Sometimes the decision is made for us, of course. An alarming number of my friends have been disowned by their families because they’re gay or atheist or their partner is the wrong race or religion and the results are often emotionally devastating. But I think that only underscores the importance of placing the emphasis not on shared DNA but on shared values. And many of those friends have built new families that actually care about them.

40 comments

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  1. 1
    badgersdaughter

    Getting rid of toxic relationships in the family is fine if the toxic people allow themselves to be disowned. My brother, a fundamentalist, and his wife look down on me because they have the perfect marriage, house, kids, car, dog, church, and jobs, and I had a more, um, creative past and married a man I met online (shock! consternation! how dare you be happy?). Every time I try to kick those judgmental assholes to the curb because I’m tired of being the designated black sheep, they take it as evidence that I’m selfish and lacking in family feeling. Maddeningly, my husband, despite understanding how I’ve been picked on, also thinks I should make nice with the family. Well, of course he thinks so; he comes from a good, loving, functional family.

  2. 2
    badgersdaughter

    Sorry, hit submit instead of preview…. I’d love nothing better than to be part of my husband’s family, and I try, but they’re all overseas. It’s my stupid family that I can’t stand.

  3. 3
    Liam Deacon

    DNA will always be important. Evolutionary we have an innate propensity to aid the survival and proliferation of individuals who share our genes – this is what The Selfish Gene taught us. Further, closely related family member can have a unique insight into our phycology, because so much of what defines us is innate and they share our genes.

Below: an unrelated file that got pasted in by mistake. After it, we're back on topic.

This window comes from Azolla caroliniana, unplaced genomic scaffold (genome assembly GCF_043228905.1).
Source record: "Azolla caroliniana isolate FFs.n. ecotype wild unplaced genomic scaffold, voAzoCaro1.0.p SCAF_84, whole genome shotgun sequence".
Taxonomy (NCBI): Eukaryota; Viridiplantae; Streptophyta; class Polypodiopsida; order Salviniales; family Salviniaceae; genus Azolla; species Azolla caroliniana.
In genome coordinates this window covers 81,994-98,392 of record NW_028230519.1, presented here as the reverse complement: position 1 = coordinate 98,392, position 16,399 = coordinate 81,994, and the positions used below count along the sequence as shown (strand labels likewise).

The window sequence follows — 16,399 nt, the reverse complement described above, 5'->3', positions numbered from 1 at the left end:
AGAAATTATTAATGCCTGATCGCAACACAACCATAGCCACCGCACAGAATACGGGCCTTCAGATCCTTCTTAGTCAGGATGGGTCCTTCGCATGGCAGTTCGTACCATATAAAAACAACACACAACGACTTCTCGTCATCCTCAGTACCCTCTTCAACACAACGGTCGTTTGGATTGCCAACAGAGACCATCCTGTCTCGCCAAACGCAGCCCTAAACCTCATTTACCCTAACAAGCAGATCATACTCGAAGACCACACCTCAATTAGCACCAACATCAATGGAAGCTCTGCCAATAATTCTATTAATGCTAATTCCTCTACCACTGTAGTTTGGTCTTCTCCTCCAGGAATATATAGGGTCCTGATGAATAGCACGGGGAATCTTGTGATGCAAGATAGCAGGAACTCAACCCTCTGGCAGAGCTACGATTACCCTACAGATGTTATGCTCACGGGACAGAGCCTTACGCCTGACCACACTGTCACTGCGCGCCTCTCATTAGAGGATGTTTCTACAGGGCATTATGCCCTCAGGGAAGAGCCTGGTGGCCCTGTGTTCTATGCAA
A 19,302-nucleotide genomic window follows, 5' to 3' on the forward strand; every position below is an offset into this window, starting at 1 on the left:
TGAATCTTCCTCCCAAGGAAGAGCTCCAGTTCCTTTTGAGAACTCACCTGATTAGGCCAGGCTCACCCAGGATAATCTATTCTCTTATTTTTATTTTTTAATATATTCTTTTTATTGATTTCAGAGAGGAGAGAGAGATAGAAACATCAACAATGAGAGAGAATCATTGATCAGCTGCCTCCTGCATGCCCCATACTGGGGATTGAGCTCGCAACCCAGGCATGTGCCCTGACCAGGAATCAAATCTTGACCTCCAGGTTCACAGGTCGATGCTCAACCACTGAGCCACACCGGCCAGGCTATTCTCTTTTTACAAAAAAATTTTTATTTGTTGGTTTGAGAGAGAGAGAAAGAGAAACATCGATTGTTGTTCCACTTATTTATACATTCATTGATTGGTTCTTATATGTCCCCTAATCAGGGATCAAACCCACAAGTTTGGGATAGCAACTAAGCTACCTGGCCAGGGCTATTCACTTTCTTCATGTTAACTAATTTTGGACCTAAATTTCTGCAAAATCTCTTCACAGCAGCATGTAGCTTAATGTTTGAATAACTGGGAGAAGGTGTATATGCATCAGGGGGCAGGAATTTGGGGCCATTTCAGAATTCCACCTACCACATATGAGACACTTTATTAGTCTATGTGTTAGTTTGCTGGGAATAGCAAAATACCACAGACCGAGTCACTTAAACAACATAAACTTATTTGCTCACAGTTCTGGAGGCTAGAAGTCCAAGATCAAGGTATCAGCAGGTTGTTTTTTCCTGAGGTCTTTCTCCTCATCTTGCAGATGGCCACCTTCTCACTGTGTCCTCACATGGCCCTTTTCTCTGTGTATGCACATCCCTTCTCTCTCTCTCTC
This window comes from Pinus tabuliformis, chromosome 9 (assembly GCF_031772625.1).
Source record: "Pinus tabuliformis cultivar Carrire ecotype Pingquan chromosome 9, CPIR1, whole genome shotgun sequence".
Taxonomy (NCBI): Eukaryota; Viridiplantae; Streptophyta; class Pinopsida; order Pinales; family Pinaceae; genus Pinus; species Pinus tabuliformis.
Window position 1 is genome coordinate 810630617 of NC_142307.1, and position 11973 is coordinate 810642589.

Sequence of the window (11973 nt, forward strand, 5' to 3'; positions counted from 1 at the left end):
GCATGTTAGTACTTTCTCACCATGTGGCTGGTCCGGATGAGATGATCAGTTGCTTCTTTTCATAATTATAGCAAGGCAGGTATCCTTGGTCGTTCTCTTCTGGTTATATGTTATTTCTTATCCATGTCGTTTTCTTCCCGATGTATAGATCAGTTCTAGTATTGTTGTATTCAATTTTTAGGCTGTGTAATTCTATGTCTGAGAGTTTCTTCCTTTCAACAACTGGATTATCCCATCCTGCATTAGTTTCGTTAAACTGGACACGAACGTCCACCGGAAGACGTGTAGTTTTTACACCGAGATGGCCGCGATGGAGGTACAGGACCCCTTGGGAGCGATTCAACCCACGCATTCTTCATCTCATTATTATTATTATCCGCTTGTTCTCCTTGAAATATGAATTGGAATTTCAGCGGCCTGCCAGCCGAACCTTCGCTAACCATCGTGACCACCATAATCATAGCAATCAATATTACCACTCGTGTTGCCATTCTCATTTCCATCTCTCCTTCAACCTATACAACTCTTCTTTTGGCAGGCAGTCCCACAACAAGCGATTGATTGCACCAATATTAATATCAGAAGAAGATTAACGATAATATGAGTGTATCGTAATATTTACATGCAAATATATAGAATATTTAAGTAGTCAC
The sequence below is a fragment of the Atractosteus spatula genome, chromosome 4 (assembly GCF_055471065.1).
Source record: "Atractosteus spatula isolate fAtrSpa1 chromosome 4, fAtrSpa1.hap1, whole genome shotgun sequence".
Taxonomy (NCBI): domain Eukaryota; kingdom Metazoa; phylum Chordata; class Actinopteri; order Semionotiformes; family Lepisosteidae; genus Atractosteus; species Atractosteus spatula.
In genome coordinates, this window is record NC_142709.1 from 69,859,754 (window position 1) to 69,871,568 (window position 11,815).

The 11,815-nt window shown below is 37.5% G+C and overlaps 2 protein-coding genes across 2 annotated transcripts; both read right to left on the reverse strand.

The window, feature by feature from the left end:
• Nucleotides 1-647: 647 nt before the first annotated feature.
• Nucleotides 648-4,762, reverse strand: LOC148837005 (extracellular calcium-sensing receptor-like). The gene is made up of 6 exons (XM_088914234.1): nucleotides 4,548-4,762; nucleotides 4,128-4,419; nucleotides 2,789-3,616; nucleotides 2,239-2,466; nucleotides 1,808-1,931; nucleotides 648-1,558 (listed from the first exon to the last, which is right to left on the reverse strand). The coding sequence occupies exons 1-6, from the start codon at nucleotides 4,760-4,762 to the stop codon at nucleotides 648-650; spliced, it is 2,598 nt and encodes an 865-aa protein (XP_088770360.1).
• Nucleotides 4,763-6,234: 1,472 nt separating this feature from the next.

Of course one should not maintain relationships that are harmful to either party. But, severing ties with family must always be approached with more caution that breaking off a simple friendship. Family members are precious and you will only ever have one family.

  4. 4
    doublereed

    Family members are precious and you will only ever have one family.

    People have multiple families all the time. Not everyone gets to have the most stable life.

    My friends have had family issues, but nothing so severe. Usually they’re settled by “Well we only see them once a year. Any more and there will be issues. Oh they moved closer? Gosh, that’s nice but we’re just so busy all the time…”

  5. 5
    matty1

    I wonder if people are misreading these situations and imagining that estrangement happens because of obsessing over past problems (which is not healthy) rather than recognising the reality that some relationships don’t work now.

    As for the kidney thing, unless there is a requirement for donor and recipient to have been close for x months prior to donation it’s a non-issue. Nothing stops people giving details of their blood relatives to a doctor if they want to and the situation merits it and nothing stops those relatives responding out of compassion. If someone would refuse a kidney to a relative because they hadn’t been in touch the chances are that relationship is such that they would refuse even if they’d been forced to live in the same house all their lives.

  6. 6
    phira